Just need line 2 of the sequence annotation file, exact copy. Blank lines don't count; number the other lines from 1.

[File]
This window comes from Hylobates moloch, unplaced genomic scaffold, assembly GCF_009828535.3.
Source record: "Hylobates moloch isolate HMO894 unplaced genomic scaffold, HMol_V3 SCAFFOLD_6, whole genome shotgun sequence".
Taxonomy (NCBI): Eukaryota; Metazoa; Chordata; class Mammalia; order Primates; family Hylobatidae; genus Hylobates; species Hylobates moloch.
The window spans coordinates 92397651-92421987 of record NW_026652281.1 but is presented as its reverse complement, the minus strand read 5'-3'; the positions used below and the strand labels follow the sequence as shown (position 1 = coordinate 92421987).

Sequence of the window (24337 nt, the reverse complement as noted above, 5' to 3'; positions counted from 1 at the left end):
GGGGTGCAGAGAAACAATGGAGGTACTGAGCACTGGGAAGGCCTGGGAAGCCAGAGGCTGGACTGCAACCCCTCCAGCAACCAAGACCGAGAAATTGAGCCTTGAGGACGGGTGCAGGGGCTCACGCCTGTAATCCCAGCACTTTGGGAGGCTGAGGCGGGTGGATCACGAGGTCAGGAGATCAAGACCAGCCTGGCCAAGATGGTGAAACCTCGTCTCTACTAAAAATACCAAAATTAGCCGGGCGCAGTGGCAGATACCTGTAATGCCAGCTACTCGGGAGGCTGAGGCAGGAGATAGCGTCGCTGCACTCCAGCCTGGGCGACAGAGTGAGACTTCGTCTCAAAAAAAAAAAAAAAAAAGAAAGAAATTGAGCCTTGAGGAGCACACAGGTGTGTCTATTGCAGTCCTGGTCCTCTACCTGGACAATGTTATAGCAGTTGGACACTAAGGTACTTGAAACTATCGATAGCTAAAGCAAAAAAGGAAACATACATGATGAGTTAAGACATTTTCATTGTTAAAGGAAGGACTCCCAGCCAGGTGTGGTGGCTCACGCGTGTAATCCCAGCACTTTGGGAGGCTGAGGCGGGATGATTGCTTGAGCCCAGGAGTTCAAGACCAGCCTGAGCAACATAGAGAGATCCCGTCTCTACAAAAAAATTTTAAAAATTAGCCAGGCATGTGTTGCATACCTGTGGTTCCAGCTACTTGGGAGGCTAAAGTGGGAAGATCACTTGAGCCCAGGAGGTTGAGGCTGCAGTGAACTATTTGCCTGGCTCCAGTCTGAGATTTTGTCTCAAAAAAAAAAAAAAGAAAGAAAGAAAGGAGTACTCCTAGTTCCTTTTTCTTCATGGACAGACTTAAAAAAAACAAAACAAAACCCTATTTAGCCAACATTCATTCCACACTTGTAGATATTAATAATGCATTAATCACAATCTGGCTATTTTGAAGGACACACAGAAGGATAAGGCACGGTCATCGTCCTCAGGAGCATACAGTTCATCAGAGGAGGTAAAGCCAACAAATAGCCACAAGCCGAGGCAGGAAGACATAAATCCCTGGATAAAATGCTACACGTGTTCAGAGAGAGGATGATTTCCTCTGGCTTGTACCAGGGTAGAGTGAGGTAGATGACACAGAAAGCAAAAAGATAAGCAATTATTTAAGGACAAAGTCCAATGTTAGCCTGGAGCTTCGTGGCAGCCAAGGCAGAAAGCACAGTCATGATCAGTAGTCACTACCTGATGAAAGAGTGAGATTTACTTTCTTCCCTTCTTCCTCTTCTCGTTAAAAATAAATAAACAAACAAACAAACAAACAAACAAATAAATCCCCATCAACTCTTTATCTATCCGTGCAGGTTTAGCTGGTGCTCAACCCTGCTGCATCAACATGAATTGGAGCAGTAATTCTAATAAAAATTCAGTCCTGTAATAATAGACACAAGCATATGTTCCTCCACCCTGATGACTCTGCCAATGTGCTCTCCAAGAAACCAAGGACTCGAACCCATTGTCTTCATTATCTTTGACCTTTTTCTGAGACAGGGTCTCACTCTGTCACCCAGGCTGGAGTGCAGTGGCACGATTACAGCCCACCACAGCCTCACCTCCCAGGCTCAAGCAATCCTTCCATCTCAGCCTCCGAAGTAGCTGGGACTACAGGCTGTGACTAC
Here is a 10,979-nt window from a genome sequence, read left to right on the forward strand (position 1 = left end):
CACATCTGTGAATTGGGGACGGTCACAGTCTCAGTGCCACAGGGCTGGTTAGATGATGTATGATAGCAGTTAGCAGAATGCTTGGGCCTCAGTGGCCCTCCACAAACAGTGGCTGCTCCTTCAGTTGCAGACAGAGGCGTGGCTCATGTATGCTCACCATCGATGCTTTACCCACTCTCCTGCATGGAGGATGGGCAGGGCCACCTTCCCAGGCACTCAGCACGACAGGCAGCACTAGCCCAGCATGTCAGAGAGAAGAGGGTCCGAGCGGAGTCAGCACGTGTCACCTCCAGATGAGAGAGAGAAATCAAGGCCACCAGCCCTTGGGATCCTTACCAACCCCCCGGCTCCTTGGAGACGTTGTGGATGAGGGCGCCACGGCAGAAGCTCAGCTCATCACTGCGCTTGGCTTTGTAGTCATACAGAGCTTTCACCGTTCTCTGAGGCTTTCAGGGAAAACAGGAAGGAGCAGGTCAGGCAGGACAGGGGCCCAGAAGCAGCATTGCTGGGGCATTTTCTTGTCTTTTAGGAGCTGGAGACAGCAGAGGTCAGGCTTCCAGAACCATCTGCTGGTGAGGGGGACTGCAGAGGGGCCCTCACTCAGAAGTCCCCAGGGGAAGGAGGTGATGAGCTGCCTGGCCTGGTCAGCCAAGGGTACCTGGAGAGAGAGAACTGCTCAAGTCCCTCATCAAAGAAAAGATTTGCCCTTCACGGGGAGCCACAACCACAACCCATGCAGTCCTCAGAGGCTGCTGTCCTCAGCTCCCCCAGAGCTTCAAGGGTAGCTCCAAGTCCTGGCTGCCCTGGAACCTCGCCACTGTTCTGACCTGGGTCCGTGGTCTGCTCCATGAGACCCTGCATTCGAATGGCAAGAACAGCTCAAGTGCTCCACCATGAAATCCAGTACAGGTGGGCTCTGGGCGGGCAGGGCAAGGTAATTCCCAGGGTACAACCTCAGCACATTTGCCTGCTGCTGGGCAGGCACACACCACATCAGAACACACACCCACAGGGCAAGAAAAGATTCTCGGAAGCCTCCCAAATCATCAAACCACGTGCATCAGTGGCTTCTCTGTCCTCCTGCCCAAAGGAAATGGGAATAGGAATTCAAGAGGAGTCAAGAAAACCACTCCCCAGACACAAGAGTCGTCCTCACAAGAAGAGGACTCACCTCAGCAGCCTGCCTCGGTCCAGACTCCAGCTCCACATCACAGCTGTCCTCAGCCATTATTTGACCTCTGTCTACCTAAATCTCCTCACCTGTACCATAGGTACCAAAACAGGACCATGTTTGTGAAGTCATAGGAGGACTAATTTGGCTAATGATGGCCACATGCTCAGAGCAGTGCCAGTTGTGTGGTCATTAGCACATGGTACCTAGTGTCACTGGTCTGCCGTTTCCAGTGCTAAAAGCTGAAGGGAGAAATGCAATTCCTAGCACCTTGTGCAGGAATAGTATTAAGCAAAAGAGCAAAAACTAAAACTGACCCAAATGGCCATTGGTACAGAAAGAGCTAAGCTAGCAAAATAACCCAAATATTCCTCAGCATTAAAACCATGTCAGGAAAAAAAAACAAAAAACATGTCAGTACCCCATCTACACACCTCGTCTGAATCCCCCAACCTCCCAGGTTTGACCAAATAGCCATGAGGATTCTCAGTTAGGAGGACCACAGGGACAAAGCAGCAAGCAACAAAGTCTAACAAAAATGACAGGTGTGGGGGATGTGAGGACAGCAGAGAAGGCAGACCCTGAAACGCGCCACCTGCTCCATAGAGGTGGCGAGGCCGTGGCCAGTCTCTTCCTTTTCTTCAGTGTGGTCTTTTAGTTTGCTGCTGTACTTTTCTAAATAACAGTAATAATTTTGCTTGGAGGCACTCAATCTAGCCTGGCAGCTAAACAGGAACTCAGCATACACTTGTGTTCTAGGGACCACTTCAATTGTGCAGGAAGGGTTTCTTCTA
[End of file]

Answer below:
Source record: "Hylobates moloch isolate HMO894 unplaced genomic scaffold, HMol_V3 SCAFFOLD_6, whole genome shotgun sequence".